During the mid-1920s, in his studio at 102 Rue du Cherche-Midi, Paris, O'Conor painted many still lifes featuring simple jugs of flowers. He would start by drawing the composition directly onto the canvas with a brush, before blocking in the tonal values of objects and background using a combination of rags and brushes. Finally, the modelling would be reinforced using thicker paint applied with a palette knife, extending to the flowers where deft flicks of pigment formed a kind of shorthand for petals and stamens.
Flowers in a jug is an unfinished canvas, and as such it bears testimony to O'Conor's working methods in that we can still see the blue underdrawing and the swift blocking in of forms. The flowers have been conjured from a flurry of impetuous brushstrokes, retaining a spontaneity that was sometimes lost in the more 'finished' flowerpieces. In the background, with its controlled progression from dark to light, we glimpse some shelves supporting a pile of books - evidence of the artist's bibliophilic activities.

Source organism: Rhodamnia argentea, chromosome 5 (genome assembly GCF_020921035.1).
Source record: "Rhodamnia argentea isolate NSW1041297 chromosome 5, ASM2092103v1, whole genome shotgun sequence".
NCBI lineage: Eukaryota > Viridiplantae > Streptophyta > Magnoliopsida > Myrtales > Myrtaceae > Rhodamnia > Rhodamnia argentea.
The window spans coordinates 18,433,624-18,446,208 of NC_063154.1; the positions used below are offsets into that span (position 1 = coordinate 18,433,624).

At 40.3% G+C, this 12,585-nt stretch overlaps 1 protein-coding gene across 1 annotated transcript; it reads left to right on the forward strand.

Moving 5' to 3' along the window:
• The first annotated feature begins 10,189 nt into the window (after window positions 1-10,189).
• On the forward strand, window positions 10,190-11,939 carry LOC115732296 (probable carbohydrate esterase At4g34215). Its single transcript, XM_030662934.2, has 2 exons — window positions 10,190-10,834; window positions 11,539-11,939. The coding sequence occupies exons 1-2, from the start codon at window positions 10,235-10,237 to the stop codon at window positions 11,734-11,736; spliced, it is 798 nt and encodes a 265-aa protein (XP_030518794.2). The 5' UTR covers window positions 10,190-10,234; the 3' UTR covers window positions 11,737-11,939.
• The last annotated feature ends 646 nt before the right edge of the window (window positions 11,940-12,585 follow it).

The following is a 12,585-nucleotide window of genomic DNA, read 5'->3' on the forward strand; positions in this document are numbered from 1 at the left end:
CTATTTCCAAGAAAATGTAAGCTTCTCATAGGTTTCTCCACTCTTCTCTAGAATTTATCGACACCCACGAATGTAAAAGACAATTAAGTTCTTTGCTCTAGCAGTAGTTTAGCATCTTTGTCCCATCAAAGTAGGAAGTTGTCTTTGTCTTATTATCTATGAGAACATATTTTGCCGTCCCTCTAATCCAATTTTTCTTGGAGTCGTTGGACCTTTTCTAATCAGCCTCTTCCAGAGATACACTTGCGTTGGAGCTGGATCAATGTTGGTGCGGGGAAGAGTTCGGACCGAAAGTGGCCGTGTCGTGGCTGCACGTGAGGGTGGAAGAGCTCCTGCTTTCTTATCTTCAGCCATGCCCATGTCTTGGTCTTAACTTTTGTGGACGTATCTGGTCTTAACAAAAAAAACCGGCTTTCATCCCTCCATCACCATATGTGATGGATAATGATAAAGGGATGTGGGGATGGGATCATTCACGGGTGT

Although O'Conor is said to have parted reluctantly with his pictures, we know that examples of his flower paintings were purchased in the 1920s by Somerset Maugham, Roger Fry (for the Contemporary Art Society, now in Tate Britain) and Musée du Jeu de Paume (now in the Musée d'Orsay), among others. These were all completed work, but Clive Bell chose an apparently unfinished flowerpiece for his collection (The Charleston Trust).